Carol Platt Liebau: Back on Track?

Thursday, July 06, 2006

Back on Track?

The LA Times is happily spinning a narrative about Arnold Schwarzenegger's "comeback" -- quite a change, the paper informs us, from "all last year — as Schwarzenegger stumped stubbornly and stridently while promoting his failed 'reform' initiatives — [and] voters fretted about the state's direction" (note the scare quotes around "reform").

There's no point in rehearsing the various failings of the Schwarzenegger campaign for what were, in fact, real and necessary reforms that would have lessened the iron-fisted grip of the unions over California politics and restored some semblance fiscal accountability, among other things. The point is that Schwarzenegger's numbers are back up -- not because, as the Times implies, he's following a more liberal course policy-wise, but because he's essentially caved in. That means that the unions and the Democrats are no longer running negative ads about him. It also means that he's not really achieving anything besides the salvaging of his own popularity ratings.

The LA Times notes that Schwarzenegger's numbers are "up" among Republicans. That's because they've seen Schwarzenegger's putative opponent emerge, and know they have no alternative. Indeed, as long as Schwarzenegger continues to cower before the unions and the legislature, he'll romp pretty easily to reelection. His opponent is an unappealing, far-left liberal. What's more, other powerful Democrats in the state (e.g. LA Mayor Antonio Villaraigosa) have no incentive to see an incumbent Democratic governor thwarting their own gubernatorial ambitions for the next eight years.

Ultimately, the moral of the story isn't that Schwarzenegger's new, "moderate" policies are making him politically popular -- as the Times would have readers believe. It's that, once you kneel in aject subjugation to the unions and liberals who defeated you, you lessen their bloodlust and gain some breathing room. After all, nobody kicks a dead dog.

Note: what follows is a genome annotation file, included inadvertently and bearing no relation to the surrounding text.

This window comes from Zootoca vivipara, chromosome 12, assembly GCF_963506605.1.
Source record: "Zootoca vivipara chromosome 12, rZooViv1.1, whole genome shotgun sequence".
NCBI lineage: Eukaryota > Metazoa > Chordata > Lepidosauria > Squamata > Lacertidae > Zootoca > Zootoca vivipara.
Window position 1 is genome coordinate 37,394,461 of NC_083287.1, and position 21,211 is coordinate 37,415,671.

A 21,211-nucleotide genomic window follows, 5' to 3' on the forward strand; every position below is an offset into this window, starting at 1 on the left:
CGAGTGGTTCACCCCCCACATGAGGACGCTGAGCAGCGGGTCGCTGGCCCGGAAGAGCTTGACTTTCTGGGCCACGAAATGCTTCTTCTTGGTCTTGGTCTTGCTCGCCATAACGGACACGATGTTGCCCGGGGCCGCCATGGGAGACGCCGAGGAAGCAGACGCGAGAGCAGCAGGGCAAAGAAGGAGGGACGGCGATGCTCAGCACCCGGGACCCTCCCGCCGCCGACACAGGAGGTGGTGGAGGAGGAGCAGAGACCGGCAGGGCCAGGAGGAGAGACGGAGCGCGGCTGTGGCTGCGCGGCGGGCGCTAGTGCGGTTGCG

The strategy is effective perhaps, but hardly inspiring.


Blogger wrabkin said...

Schwarzenegger has learned that the majority of California doesn't want a hard-right Republican governor. When he tried to govern that way, his popularity plummeted. And Arnold, an actor before all else, is driven by a need to be loved. He's discovered that being an old-school, Rockefeller Republican is acceptable in California's politics, and that's what he's going to be.

The odd thing is that now that he's cooperating with the legislature and actually trying to govern, instead of aiming at sweeping, radical changes, the state is working pretty well. We've got a budget on time for the first time in recent memory. God knows it's not an ideal budget, and if it weren't for an uptick in tax revenues it would never have worked... but it's a budget.

There are still lots of serious problems looming ahead, of course. Our infrastructure is crumbling, our tax system is insane, our public education is falling apart.

But odds are all that stuff won't completely collapse in the next four years. Arnold can preside over the state until it's time for him to step down, and leave office a bigger celebtrity than when he came in. Maybe he'll even decide to run for the Senate.

And in four years, maybe we can have a real election. I don't know what the prospects are like on the Republican side, but at least the Dems have two exciting, non-machine candidates who should be seasoned enough to run for governor -- the mayors of Los Angeles and San Francisco. (They may both self-destruct before then -- four years is an eternity in politics -- but I'd bet against that.) I'm sure Carol despises them both, but I think even she would have to agree they're not the same kind of dreary tools as Gray Davis, Cruz Bustamente, and all those other seat-fillers who seem to think they get to be governor if they wait long enough.

Maybe the four years will also bring another Republican like Richard Riordan who can reach across party lines and appeal to Democrats, who are the majority in this state. And maybe then we can have a real debate about what we want the future of California to hold.

12:20 PM  
Blogger fetching jen said...

It is a travesty that Californians, in order to get a Republican into the Governors office, must compromise with such a moderate. But that is the only way it can happen. However, be grateful because your alternative is a screaming lib as Governor... I'll take the moderate any day of the year!

3:41 PM  
Blogger LQ said...

The main complaint I had about ex-governor Gray Davis was that he was not a visionary or a statesman but just a vote-seeking pol. I'm beginning to feel the same way about Arnold.

7:15 PM  
Blogger wrabkin said...

Why is it a travesty that California can't elect a right-wing Republican? California is a majority Democratic state. In what world is it a travesty that the majority of a populace can't elect a leader they feel reflects their values?

8:39 AM  

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